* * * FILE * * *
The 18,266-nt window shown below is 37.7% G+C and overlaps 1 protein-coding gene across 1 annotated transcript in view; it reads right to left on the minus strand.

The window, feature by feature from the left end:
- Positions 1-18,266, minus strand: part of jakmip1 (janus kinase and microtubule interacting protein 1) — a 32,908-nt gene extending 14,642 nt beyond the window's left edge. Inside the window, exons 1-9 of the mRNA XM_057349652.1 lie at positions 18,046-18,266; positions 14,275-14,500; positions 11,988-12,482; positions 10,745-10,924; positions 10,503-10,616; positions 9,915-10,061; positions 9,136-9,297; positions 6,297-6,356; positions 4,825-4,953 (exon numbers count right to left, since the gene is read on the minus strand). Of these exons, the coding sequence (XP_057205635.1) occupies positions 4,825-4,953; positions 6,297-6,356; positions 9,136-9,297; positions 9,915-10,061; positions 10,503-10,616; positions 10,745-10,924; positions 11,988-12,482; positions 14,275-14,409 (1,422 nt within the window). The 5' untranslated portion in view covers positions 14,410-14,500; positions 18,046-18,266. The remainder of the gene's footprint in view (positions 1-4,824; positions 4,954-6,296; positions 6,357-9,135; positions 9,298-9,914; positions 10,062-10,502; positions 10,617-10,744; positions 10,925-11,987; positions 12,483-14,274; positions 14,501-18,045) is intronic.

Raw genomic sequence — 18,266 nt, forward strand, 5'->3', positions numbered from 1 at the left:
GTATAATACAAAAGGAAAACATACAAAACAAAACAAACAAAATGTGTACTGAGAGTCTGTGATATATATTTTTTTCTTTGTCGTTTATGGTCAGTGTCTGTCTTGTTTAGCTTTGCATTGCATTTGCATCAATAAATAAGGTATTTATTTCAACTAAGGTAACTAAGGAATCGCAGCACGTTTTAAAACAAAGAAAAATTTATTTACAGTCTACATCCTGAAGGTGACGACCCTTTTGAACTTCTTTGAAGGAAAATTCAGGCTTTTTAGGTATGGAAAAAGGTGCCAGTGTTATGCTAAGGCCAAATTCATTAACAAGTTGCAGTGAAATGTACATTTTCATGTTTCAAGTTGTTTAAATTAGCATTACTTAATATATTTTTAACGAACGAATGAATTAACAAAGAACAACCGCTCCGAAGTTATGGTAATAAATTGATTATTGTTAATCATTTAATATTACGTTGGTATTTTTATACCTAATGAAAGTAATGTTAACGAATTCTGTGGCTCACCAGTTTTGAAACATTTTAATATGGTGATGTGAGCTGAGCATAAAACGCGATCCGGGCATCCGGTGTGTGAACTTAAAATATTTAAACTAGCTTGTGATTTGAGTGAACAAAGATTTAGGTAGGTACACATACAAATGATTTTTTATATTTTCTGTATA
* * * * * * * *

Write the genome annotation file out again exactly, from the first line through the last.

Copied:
The 18,266-nt window shown below is 37.7% G+C and overlaps 1 protein-coding gene across 1 annotated transcript in view; it reads right to left on the minus strand.

The window, feature by feature from the left end:
- Positions 1-18,266, minus strand: part of jakmip1 (janus kinase and microtubule interacting protein 1) — a 32,908-nt gene extending 14,642 nt beyond the window's left edge. Inside the window, exons 1-9 of the mRNA XM_057349652.1 lie at positions 18,046-18,266; positions 14,275-14,500; positions 11,988-12,482; positions 10,745-10,924; positions 10,503-10,616; positions 9,915-10,061; positions 9,136-9,297; positions 6,297-6,356; positions 4,825-4,953 (exon numbers count right to left, since the gene is read on the minus strand). Of these exons, the coding sequence (XP_057205635.1) occupies positions 4,825-4,953; positions 6,297-6,356; positions 9,136-9,297; positions 9,915-10,061; positions 10,503-10,616; positions 10,745-10,924; positions 11,988-12,482; positions 14,275-14,409 (1,422 nt within the window). The 5' untranslated portion in view covers positions 14,410-14,500; positions 18,046-18,266. The remainder of the gene's footprint in view (positions 1-4,824; positions 4,954-6,296; positions 6,357-9,135; positions 9,298-9,914; positions 10,062-10,502; positions 10,617-10,744; positions 10,925-11,987; positions 12,483-14,274; positions 14,501-18,045) is intronic.

Raw genomic sequence — 18,266 nt, forward strand, 5'->3', positions numbered from 1 at the left:
GTATAATACAAAAGGAAAACATACAAAACAAAACAAACAAAATGTGTACTGAGAGTCTGTGATATATATTTTTTTCTTTGTCGTTTATGGTCAGTGTCTGTCTTGTTTAGCTTTGCATTGCATTTGCATCAATAAATAAGGTATTTATTTCAACTAAGGTAACTAAGGAATCGCAGCACGTTTTAAAACAAAGAAAAATTTATTTACAGTCTACATCCTGAAGGTGACGACCCTTTTGAACTTCTTTGAAGGAAAATTCAGGCTTTTTAGGTATGGAAAAAGGTGCCAGTGTTATGCTAAGGCCAAATTCATTAACAAGTTGCAGTGAAATGTACATTTTCATGTTTCAAGTTGTTTAAATTAGCATTACTTAATATATTTTTAACGAACGAATGAATTAACAAAGAACAACCGCTCCGAAGTTATGGTAATAAATTGATTATTGTTAATCATTTAATATTACGTTGGTATTTTTATACCTAATGAAAGTAATGTTAACGAATTCTGTGGCTCACCAGTTTTGAAACATTTTAATATGGTGATGTGAGCTGAGCATAAAACGCGATCCGGGCATCCGGTGTGTGAACTTAAAATATTTAAACTAGCTTGTGATTTGAGTGAACAAAGATTTAGGTAGGTACACATACAAATGATTTTTTATATTTTCTGTATA